For the purposes of [Rule 7.3], the term “in a particular matter,” has reference to discrete factual incidents directly involving the prospective client of which the communicating lawyer has acquired knowledge. The rule was not intended to apply to communications sent to clients who, because of their mere existence in a complex and ever-changing legal environment, may need legal advice and assistance in maintaining compliance with existing law.

A classic example of a targeted communication is one sent to the recent recipient of a speeding ticket offering to handle the ticket. In contrast, a letter of introduction sent to everyone in a particular zip code offering services related to speeding tickets, does not require the advertising notice.

Another source of confusion, somewhat inexplicably, is the requirement that written targeted communications must be mailed in an envelope. Comment [7] to Rule 7.3(c) reiterates that “[p]ostcards may not be used for targeted mail solicitations.” This requirement protects private and/or potentially embarrassing information from disclosure to third parties. Not sure what else I can say about it. If you have questions, give me a call.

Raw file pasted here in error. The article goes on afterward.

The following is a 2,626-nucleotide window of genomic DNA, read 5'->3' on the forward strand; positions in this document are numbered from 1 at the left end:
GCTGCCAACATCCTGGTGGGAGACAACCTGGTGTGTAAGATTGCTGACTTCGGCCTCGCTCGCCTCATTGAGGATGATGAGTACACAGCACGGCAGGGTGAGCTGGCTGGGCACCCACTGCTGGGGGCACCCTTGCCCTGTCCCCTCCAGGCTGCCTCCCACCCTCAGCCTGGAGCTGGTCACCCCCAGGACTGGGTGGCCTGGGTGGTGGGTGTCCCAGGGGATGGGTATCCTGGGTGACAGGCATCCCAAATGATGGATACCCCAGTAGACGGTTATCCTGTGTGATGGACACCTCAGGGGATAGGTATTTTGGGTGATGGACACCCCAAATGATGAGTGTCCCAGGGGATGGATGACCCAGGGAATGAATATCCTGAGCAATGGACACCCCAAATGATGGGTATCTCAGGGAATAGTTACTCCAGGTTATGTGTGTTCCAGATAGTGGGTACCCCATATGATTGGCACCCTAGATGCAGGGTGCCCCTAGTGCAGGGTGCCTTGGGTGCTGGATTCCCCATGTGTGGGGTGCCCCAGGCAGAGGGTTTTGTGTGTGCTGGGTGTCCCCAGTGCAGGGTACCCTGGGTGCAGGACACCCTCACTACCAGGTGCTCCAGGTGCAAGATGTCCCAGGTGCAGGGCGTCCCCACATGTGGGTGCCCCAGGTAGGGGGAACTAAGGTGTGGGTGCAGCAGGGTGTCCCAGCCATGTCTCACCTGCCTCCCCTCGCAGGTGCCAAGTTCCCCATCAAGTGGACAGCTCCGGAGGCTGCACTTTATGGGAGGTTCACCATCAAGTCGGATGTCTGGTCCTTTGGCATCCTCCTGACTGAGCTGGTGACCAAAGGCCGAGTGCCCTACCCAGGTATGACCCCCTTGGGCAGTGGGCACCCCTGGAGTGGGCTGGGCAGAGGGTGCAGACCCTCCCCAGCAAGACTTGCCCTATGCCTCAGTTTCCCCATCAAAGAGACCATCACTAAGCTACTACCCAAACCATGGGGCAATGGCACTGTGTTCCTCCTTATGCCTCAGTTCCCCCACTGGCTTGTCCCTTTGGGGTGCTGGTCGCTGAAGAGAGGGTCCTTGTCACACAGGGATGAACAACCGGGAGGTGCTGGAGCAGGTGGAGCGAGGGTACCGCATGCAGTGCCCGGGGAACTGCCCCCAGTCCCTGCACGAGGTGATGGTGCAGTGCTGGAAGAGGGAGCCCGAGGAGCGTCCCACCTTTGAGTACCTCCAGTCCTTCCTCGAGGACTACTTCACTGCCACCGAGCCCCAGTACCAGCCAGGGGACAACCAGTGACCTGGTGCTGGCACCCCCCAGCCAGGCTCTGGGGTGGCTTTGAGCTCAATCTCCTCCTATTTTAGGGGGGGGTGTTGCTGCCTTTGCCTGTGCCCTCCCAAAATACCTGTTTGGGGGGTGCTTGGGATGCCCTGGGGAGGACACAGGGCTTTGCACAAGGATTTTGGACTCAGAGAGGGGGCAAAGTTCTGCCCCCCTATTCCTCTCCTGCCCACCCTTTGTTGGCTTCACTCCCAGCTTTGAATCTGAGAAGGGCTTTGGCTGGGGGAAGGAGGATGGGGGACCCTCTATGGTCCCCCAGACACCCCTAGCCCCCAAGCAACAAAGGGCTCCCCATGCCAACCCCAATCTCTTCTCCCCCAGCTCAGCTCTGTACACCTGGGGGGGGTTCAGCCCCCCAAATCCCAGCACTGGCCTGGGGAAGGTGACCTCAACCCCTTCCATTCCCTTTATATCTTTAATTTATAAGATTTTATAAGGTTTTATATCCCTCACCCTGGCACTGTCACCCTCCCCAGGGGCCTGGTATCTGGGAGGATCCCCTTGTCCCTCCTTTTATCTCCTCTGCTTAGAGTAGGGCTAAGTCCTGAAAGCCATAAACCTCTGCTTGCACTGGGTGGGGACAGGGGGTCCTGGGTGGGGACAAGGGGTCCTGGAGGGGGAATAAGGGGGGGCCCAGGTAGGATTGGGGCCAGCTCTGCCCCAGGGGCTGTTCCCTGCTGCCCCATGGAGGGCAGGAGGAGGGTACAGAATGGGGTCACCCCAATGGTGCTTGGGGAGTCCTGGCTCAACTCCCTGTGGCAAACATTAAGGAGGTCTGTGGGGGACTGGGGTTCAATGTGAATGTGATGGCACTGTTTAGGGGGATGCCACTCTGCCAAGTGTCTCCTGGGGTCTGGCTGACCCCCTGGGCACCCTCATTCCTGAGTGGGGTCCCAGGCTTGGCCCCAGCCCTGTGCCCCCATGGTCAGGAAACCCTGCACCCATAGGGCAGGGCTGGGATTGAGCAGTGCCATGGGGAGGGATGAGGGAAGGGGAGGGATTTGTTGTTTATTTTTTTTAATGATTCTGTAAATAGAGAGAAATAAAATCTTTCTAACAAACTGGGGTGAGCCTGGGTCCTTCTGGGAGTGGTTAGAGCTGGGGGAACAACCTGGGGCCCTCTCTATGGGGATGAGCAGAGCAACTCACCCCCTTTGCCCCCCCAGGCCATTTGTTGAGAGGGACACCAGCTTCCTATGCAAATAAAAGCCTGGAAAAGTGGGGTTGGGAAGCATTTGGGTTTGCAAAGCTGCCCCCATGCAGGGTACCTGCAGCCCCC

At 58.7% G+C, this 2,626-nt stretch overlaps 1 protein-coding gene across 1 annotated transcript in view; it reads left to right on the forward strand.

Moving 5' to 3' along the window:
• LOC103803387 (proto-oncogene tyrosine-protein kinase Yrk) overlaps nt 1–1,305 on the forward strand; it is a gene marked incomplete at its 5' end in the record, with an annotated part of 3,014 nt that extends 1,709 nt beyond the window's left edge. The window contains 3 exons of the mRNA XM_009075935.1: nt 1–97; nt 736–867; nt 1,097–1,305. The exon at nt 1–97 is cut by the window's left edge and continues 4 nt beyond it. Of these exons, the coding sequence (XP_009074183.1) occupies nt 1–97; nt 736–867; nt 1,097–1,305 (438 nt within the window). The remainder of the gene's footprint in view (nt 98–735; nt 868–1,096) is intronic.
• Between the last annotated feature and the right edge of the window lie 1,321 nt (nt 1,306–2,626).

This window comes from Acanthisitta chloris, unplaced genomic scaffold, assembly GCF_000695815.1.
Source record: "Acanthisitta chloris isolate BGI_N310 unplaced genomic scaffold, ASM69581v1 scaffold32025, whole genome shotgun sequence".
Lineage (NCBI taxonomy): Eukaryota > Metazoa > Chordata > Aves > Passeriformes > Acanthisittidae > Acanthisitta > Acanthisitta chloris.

Moving on. Rule 7.3(c) provides that the front of the envelope cannot contain any printing “other than the name of the lawyer or law firm and return address, the name and address of the recipient, and the advertising notice.” 2007 FEO 5 was adopted as a result of uncertainty as to this particular prohibition. 2007 FEO 5 provides that the front of an envelope may display an insignia or border used in connection with the law firm’s name, if the insignia or border is used consistently by the firm in official communications on behalf of the firm. Mottos and website addresses are still a no-no on the front of the envelope. Id. These items, as well as other extraneous statements, may be printed on the back of the envelope so long as they comply with the printing requirements discussed below.

As to the “stuffing” of the envelope, Rule 7.3(c) currently provides the advertising notice must be “printed at the beginning of the body of the letter in a font as large as or larger than any other printing contained in the letter.” Because of confusion as to the required location of the disclaimer, 2007 FEO 15 was adopted. 2007 FEO 15 clarifies what is meant by the “body” of the letter: